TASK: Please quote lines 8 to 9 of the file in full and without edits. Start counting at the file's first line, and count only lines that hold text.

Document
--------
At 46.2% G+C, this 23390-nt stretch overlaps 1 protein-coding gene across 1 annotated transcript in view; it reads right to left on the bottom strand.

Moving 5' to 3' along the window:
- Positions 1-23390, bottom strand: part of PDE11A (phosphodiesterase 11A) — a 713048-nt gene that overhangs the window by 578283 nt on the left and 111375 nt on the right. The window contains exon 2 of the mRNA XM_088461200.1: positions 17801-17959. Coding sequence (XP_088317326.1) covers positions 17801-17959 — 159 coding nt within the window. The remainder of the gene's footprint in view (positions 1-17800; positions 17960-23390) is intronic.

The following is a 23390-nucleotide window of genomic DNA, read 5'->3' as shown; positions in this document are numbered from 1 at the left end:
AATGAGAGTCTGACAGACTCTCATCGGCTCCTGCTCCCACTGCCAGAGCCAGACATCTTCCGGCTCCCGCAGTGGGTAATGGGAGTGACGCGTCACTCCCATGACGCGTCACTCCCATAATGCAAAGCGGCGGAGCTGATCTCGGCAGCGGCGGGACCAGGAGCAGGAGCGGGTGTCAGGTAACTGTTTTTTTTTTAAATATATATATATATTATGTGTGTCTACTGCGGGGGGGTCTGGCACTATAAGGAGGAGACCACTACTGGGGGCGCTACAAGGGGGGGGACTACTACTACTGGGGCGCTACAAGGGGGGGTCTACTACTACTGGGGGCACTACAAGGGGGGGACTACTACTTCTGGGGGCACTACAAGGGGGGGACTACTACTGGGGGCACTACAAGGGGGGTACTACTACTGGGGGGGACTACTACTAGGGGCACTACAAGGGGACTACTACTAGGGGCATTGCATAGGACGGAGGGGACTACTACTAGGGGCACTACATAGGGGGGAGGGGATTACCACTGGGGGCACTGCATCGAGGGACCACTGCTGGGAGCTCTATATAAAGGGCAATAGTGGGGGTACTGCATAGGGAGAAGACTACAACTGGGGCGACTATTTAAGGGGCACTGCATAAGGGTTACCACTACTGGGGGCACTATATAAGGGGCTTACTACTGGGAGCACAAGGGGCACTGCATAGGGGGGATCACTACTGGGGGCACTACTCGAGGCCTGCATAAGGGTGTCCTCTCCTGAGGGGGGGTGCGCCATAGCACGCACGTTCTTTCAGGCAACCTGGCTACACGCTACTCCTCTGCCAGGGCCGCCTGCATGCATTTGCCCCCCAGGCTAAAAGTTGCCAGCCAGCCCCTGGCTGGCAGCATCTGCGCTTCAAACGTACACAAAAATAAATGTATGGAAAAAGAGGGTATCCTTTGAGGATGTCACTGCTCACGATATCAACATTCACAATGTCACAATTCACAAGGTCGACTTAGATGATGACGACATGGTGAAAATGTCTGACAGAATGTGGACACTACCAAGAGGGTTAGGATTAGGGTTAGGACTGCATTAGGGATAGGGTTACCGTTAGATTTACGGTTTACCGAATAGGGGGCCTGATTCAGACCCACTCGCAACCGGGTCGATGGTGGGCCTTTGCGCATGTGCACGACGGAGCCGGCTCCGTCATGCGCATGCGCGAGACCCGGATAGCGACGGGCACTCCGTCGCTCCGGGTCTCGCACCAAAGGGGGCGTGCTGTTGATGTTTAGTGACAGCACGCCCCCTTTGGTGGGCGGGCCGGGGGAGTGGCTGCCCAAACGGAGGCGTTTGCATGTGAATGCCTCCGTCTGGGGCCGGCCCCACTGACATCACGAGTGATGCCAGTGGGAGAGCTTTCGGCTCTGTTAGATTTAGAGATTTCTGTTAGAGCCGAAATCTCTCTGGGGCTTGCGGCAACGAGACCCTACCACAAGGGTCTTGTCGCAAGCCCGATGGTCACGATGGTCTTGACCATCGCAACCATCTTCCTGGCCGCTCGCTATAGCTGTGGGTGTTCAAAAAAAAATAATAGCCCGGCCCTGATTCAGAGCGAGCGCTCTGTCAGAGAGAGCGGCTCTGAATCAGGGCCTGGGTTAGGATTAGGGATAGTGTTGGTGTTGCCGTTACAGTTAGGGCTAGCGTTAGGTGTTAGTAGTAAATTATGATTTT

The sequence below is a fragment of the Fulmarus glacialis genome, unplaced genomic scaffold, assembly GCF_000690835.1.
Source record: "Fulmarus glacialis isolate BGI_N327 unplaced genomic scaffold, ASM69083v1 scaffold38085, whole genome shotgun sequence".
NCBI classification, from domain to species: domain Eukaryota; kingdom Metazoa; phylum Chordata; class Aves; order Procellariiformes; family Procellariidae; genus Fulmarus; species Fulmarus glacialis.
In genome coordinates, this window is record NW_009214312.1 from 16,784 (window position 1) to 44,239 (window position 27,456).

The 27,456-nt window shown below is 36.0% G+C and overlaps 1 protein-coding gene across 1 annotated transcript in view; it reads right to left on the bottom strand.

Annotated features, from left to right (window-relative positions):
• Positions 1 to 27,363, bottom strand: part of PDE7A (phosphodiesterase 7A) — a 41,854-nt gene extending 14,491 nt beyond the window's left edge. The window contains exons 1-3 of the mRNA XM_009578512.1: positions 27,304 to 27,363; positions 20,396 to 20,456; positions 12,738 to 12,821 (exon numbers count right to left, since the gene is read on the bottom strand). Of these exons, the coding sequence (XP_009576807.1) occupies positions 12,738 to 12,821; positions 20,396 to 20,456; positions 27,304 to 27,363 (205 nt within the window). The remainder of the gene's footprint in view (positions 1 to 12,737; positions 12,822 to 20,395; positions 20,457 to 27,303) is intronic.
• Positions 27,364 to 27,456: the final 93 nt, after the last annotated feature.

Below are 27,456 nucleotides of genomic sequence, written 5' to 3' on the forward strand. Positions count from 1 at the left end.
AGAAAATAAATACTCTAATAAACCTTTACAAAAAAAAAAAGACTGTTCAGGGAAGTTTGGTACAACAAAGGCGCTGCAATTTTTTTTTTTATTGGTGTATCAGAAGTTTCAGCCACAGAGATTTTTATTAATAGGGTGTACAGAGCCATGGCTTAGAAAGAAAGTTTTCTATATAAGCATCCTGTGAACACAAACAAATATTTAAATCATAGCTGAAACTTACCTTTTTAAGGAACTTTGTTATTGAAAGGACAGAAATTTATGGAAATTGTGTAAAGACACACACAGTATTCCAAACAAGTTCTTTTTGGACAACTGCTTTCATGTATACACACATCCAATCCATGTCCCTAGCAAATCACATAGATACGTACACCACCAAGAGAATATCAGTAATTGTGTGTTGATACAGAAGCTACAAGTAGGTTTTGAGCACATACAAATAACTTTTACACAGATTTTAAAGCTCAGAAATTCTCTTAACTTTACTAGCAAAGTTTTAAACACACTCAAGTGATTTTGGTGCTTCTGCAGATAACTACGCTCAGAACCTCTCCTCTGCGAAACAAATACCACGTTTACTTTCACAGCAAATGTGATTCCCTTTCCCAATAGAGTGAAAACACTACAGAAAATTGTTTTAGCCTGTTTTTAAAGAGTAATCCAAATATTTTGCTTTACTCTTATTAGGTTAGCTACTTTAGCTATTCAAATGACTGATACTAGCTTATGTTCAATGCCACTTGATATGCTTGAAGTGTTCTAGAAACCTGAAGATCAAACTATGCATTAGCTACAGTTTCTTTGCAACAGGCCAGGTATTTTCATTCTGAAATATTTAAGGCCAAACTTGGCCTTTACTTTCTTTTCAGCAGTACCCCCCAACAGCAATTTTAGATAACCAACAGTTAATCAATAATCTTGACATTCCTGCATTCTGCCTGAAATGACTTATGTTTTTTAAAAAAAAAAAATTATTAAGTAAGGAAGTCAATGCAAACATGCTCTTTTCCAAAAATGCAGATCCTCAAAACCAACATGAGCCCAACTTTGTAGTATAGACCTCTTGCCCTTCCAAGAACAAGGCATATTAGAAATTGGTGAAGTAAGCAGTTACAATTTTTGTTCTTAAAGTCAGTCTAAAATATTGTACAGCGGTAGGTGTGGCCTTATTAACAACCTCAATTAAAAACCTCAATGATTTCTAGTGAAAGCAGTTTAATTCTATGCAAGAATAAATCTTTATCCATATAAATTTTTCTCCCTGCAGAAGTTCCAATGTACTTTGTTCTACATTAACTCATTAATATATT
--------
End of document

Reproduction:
NCBI classification, from domain to species: domain Eukaryota; kingdom Metazoa; phylum Chordata; class Aves; order Procellariiformes; family Procellariidae; genus Fulmarus; species Fulmarus glacialis.
In genome coordinates, this window is record NW_009214312.1 from 16,784 (window position 1) to 44,239 (window position 27,456).